(Closed) Worried Slightly

posted 7 years ago in Family
  • poll: What should I do about the situation with S?
    Squash the drama- its not worth it-wish her a happy bday : (4 votes)
    36 %
    Its ok to be frustrated-try to keep to yourself for a while and focus on the good : (7 votes)
    64 %
  • Post # 6
    3004 posts
    Sugar bee
    • Wedding: March 2010

    Sometimes all you can do is make that phone call. You already have and if she hasn’t or doesn’t reply I would take that as her not being interested in hearing your opinion and drop it. Trust me, I know it’s really hard but people cannot accept an idea or a change unless they want it, unless they are ready. I’m so sorry all this stuff is going on with your family but you cannot change the opinions your sister has, you can only do the best you can to ignore them. I have a very opinionated family and doing that is very hard. But you can also, if you feel like this battle must be fought, try that, but I’m sure it’s not going to get you very far if she won’t answer your phone. 

    As far as being happy for you about being engaged, I went through that whole thing myself. I was so so excited but nervous to call my family and tell them because I knew they would have all these things to say about it. But if you are happy and know it’s what is right for you, when it happens do nothing but celebrate. Don’t let their comments affect you. 

    I’m sorry if this didn’t really help you. I’m not very good at giving advice. I hope things go better for you soon though! 

    Post # 8
    5993 posts
    Bee Keeper
    • Wedding: May 2010

    i think there comes a time that you have to step back when it comes to family and tell yourself they are adults making adult decisions and you have to just let them make them (good or bad ones)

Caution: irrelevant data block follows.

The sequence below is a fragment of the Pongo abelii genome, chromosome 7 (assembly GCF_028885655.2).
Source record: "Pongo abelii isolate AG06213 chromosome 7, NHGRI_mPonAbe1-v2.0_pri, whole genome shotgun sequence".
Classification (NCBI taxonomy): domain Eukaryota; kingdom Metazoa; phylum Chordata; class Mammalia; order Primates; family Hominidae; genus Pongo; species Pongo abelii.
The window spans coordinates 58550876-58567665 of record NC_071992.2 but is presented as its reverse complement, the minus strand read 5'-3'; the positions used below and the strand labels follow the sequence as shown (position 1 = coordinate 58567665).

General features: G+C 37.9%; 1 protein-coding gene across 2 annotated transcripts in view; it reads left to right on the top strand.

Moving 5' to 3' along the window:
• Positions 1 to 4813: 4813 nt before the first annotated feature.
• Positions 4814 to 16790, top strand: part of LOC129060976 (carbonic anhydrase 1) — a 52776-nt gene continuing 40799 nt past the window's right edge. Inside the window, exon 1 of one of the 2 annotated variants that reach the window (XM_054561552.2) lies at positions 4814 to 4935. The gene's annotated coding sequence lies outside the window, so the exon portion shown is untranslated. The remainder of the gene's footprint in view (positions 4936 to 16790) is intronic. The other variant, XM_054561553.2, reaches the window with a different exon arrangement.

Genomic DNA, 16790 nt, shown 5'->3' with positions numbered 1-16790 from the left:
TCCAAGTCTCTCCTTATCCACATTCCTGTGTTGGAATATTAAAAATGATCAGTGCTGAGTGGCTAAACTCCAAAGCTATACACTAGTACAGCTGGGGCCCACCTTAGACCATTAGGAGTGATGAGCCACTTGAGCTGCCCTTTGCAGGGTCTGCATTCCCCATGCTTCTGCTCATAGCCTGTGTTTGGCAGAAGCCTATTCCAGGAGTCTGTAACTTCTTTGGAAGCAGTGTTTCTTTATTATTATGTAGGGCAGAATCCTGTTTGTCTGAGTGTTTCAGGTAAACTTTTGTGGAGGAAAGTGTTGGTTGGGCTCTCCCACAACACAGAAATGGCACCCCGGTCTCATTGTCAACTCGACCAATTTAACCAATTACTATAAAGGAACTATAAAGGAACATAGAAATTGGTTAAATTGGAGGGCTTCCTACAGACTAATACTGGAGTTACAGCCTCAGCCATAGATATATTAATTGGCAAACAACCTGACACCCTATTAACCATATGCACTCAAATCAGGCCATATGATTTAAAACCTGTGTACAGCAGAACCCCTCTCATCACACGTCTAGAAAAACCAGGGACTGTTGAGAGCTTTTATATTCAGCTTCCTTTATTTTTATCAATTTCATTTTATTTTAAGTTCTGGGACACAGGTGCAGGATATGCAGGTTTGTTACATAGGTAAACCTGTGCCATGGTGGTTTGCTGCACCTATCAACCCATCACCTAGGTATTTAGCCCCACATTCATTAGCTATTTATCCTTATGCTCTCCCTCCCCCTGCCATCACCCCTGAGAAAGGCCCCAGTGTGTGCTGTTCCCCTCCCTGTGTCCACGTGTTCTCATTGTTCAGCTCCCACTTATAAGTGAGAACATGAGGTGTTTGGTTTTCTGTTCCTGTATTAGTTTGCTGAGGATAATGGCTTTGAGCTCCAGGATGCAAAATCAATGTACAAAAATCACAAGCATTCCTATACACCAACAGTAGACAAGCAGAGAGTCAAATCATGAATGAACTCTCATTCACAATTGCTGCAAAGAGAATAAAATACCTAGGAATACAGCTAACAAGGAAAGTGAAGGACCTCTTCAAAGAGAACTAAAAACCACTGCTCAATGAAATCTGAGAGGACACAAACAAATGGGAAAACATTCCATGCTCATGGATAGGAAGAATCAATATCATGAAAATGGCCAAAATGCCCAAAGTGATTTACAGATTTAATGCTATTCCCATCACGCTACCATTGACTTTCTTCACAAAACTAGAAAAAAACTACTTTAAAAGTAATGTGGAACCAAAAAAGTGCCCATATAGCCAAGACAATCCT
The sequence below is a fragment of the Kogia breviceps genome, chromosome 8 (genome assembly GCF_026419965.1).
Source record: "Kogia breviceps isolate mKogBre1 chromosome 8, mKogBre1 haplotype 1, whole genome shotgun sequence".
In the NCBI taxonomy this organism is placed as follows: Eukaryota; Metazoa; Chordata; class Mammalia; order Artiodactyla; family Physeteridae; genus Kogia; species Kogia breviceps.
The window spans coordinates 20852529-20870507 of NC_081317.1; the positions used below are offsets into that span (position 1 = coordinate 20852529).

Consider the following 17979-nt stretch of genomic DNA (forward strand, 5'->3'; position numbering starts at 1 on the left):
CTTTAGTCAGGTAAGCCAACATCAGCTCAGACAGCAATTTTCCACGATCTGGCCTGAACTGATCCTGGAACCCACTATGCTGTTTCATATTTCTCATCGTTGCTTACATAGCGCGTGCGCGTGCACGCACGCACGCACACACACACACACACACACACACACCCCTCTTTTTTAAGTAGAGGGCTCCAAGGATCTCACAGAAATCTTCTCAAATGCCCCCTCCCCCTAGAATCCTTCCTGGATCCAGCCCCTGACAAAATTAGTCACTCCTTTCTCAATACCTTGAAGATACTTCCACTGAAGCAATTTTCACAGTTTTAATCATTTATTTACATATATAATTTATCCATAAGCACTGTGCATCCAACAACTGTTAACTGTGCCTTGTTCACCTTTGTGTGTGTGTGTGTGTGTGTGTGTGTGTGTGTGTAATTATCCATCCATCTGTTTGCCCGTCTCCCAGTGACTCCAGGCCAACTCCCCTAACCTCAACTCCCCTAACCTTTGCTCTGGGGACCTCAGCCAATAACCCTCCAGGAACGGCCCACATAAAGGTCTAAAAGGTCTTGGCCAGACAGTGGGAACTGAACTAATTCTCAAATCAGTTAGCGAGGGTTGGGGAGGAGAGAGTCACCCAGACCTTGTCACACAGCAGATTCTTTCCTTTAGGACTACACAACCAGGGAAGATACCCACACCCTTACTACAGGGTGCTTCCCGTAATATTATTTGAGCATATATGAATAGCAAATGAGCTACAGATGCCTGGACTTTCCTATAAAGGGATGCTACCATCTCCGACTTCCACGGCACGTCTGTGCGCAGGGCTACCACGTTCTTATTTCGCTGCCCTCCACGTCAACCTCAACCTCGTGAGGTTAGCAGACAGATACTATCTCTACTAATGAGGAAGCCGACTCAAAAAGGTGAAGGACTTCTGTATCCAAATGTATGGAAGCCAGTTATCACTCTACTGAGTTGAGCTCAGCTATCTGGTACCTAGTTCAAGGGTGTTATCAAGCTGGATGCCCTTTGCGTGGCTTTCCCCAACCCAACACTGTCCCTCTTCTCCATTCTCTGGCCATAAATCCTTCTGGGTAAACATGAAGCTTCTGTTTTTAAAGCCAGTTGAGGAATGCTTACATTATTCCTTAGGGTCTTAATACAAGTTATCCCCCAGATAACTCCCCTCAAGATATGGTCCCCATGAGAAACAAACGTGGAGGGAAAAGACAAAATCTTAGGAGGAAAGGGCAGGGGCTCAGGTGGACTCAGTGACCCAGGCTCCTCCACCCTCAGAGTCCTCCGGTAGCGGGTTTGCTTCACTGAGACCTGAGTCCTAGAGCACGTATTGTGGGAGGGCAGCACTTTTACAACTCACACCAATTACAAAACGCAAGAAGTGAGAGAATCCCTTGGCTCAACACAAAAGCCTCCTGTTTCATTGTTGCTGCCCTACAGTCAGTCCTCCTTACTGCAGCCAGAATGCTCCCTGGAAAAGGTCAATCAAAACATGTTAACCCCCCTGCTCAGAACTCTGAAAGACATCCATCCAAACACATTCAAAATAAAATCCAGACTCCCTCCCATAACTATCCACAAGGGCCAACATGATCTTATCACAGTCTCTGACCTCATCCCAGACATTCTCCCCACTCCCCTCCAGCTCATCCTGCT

you talk about your sister and another sister and your mum and dad and past issues – i think you are taking on too much and as a result you are torn and you are upsetting people.

    you cant make people feel and see things the way you them to so the best is to set yourseful up as your very own switzerland and stay neutral if you want to try to have a relationship with all these people


    Post # 9
    5993 posts
    Bee Keeper
    • Wedding: May 2010

    oh and i say the above and my own family is broken up – my mom hasnt spoken to my sister, her grandsons and now never seen her great grandsons for over 15yrs and they live in the same suburb.  im switzerland, i refuse to discuss either parties issues because its between them and yes, i had to choose a side to attend our post wedding reception


    Post # 12
    101 posts
    Blushing bee
    • Wedding: October 2011

    My goodness, you have a lot on your plate, you poor thing! Take a deep breath, because it’s going to be all right. 

    First of all, I think you’re really smart to recognize that S. is enabling the violence that your other sister and your father are enacting on your family. There’s a big difference between forgiveness and enabling.

    I think that when you next speak to S., you should acknowledge that she loves your family and that it’s natural to want to forgive hurtful things. Always start out on a positive note. It will get you much further to try to speak to her this way. Reassure her that she is a good daughter, a good sister, and that you know that the drama in your family is hurting her, too. Even if some of it is a stretch to have to say because you’re angry, it may be worth it to say. Tell her that you’re glad she’s your sister and that you have her around, and again, tell her that she’s got a good heart and that it’s perfectly natural to want to forgive and forget.